Tag Archives: meteor

10 of the most impressive asteroid impact sites

Many people refer to these structures as “Meteorite Craters“, but that’s at least partially incorrect. Meteor is the term used to describe an object that goes through our planet’s atmosphere, and meteorite is used after the object hit the planet. These are just some of the most amazing ones, and easy to see for an inexperienced eye. They are in no particular order, and some pictures are not natural, but taken via radar or other form of imaging.

Lake El´gygytgyn, central Chukotka, NE Siberia, Russian Federation
Diameter: 12 km

Photo by Vesta, CC BY 3.0


Pingualuit crater in Nunavik, northern Quebec, Canada, looking west. It contains a lake named Lake Pingualuk.
Diameter: 3.4 km

Photo by NASA. Courtesy of Denis Sarrazin CC BY 3.0


Clearwater lakes (two different craters) as seen from a space shuttle, Canada
Original diameter: 26km

Via Youtube. CC BY 3.0


Diameter: 100 km

Photo by ISS. CC BY 3.0.

Canyonlands National Park, Utah, US
Diameter: 10 km

Photo by AsturKon. CC BY 3.0

Lake Bosumtwi is the only natural lake in Ghana
Diameter: 10.5 km

Photo by NASA, CC BY 3.0


Aorounga, Chad
Diameter: 17 km

Photo by ISS, CC BY 3.0


Gweni Fada, Chad
Diameter: 14 km

Photo by NASA World Wind, CC BY 3.0



Gosses Bluff, Australia
Diameter: 24 km

Photo by NASA, CC BY 3.0

Arizona Crater, the first proven, best preserved impact crater and the biggest in the world
Bad thing is that visiting it costs.

CC BY 3.0, via Wiki Commons.

First firm prediction of an incoming space rock confirmed


Gaspra asteroid

A very small asteroid exploded over the continent of Africa this week, confirming the prediction of astronomers. Despite the fact that nobody has seen and photographed the asteroid due to the fact that it entered in a very remote area, it was detected with an infrasound array in Kenya; it exploded without striking the Earth.

Scientists estimate that it was about the size of a table, and it exploded with the energy of a quantity between 1.1 and 2.1 kilotons of TNT. They expected a huge fireball, visible for anybody, but this particular asteroid wasn’t quite ordinary.

“A typical meteor comes from an object the size of a grain of sand,” Gareth Williams of the Minor Planet Center explained just before the highly anticipated event. “This meteor will be a real humdinger in comparison!”

There has been only one visual confirmation of such a fireball.

“I have received confirmation that a KLM airliner, roughly 750 nautical miles southwest of the predicted atmospheric impact position, has observed a short flash just before the expected impact time 0246 UTC,” Kuiper said. “Because of the distance it was not a very large phenomenon, but still a confirmation that some bright meteor has been seen in the predicted direction.”

Huge Meteorite Impact Found In UK — Britain’s Largest

meteoriteAfter the “crash site” in Peru, meteorites keep the headlines again! This time, scientists from the University of Oxford and the University of Aberdeen found the biggest meteorite to ever crash in the British islands. The scientists believe that a large meteorite hit northwest Scotland about 1.2 billion years ago near the Scottish town of Ullapool. It was previously believed that the rocks in that area were formed by volcanic eruptions but now they have found evidence that a meteorite is responsable. Ken Amor of Oxford University’s Department of Earth Sciences, co-author on the Geology paper, said:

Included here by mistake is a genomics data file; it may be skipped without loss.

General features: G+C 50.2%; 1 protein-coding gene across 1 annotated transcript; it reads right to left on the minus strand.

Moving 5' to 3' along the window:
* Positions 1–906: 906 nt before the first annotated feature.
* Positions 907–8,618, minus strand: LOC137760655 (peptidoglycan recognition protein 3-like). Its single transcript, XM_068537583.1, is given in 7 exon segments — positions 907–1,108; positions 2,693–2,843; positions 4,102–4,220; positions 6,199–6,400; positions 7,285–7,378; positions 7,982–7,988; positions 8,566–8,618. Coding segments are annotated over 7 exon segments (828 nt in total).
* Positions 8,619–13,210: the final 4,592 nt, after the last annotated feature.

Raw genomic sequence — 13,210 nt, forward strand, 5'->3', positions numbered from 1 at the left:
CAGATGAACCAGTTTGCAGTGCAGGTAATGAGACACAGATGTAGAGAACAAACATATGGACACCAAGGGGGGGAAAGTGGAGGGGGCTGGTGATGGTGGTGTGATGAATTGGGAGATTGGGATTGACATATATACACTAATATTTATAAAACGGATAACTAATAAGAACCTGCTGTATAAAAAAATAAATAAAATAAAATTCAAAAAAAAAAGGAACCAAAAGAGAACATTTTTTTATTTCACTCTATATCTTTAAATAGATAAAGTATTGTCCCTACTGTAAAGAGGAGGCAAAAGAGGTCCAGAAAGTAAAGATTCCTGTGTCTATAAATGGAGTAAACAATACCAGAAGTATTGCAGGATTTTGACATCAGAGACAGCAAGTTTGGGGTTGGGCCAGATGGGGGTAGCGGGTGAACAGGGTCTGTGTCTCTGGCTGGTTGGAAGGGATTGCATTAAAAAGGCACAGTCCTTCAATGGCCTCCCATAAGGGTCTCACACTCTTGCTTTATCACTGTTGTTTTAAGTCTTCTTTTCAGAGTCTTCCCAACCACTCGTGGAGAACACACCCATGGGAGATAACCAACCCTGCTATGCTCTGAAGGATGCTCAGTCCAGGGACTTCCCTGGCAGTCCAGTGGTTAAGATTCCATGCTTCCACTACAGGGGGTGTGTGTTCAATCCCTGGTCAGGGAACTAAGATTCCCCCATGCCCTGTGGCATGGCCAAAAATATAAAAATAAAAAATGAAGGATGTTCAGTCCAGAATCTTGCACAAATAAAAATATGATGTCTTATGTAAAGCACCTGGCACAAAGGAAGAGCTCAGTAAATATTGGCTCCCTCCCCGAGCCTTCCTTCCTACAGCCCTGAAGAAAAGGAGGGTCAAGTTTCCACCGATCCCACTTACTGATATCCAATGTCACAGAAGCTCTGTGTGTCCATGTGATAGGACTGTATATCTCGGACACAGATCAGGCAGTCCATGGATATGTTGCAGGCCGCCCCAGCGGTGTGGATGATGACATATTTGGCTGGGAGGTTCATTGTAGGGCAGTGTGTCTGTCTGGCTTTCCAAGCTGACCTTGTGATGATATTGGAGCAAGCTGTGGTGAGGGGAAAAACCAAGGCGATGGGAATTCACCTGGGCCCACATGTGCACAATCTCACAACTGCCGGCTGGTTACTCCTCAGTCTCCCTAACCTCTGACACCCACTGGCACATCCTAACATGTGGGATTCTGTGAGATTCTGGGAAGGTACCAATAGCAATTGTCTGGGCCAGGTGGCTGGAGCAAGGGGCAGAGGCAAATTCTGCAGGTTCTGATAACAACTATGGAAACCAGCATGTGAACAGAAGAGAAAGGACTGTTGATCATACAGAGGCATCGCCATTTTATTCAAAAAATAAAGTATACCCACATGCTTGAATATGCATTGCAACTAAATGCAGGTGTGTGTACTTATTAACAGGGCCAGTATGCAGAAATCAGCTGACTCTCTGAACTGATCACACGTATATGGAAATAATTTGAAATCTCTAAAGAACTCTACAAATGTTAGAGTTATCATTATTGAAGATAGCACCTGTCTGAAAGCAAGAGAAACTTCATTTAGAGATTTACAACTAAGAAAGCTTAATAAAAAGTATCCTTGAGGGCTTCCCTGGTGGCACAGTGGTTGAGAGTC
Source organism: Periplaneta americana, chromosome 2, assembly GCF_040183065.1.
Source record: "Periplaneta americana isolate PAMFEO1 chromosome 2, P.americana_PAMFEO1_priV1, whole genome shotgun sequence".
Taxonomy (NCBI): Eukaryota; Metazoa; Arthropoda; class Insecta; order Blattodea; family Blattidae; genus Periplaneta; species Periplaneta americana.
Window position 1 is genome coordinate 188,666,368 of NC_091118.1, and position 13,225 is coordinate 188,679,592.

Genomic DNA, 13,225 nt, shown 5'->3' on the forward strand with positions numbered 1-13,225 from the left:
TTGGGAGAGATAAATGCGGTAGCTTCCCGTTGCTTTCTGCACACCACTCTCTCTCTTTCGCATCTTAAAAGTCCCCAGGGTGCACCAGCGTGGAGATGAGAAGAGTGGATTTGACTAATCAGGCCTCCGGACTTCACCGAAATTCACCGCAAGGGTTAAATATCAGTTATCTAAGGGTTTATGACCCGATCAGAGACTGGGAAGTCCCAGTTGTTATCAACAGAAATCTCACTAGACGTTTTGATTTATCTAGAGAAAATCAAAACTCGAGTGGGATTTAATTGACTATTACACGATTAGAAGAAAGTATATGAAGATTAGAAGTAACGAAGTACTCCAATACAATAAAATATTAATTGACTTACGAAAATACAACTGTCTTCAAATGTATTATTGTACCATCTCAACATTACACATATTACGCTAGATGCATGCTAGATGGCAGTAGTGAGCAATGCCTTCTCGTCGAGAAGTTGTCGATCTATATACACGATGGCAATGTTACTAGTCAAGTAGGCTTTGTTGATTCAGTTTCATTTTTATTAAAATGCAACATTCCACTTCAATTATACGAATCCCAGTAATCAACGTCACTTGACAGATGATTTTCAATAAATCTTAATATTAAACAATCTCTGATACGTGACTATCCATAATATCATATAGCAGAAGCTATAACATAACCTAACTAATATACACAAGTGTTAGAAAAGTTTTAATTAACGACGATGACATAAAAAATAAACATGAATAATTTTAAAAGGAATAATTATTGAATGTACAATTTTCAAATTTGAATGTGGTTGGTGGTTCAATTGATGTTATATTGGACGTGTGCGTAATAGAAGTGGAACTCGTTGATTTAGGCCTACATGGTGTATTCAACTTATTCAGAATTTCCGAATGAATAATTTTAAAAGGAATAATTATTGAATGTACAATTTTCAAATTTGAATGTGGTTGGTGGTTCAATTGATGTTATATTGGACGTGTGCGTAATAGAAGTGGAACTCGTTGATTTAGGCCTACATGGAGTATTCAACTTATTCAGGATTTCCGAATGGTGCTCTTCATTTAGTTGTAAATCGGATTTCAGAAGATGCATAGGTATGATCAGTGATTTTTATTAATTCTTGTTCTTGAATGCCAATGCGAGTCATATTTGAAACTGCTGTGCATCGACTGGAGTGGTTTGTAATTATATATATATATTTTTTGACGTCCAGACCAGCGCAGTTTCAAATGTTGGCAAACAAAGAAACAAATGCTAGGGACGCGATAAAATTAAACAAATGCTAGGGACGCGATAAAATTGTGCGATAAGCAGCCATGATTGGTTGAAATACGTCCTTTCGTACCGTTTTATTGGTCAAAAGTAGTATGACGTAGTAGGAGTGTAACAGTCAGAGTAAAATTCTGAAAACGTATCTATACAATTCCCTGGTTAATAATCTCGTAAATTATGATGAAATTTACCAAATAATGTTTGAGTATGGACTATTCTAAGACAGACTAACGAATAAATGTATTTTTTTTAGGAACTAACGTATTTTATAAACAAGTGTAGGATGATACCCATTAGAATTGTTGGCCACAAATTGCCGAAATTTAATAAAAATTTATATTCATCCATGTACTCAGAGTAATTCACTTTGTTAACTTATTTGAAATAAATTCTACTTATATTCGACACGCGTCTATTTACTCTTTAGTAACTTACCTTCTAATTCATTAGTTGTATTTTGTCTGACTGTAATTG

Chemical testing of the rocks found the characteristic signature of meteoritic material, which has high levels of the key element iridium, normally only found in low concentrations in surface rocks on Earth. We found more evidence when we examined the rocks under a microscope; tell-tale microscopic parallel fractures that also imply a meteorite strike.’

He also drew the conclusions: ‘

This is the most spectacular evidence for a meteorite impact within the British Isles found to date, and what we have discovered about this meteorite strike could help us to understand the ancient impacts that shaped the surface of other planets, such as Mars.’

Hunt for meteorite is on! Ontario, here we come

meteoriteAstronomers from the University of Western Ontario in London, Ontario have spotted (with the aid of cameras, of course) a meteor falling to Earth; this is quite a rare occasion and scientists from many fields are eagerly awaiting the recovery of the meteorite and the start of the studies.

They spotted a giant fireball Wednesday evening (March 5) at 10:59 p.m. EST with the help of all-sky cameras in Southern Ontario that scan and search for such things, and they also received many emails from people who had actually seen the light. Associate Professor Peter Brown has dedicated a big part of his life to studying meteors and meteorites.

Along with Wayne Edwards, a post doctorate student, he hopes to convince the locals and the local authorities to help them find part of the object, if not all the parts.

“Most meteoroids burn up by the time they hit an altitude of 60 or 70 kilometres from Earth,” says Edwards. “We tracked this one to an altitude of about 24 kilometres so we are pretty sure there are at least one, and possibly many meteorites, that made it to the ground.”

Although these rocks probably weigh about a kilogram (or at most 2) they hold valuable information for physicists, chemists, biologists, astronomers and many more.

“We would love to find a recovered meteorite on this one, because we have the video and we have the data and by putting that together with the meteorite, there is a lot to be learned.”

Here’s a very short movie of what the scientists witnessed.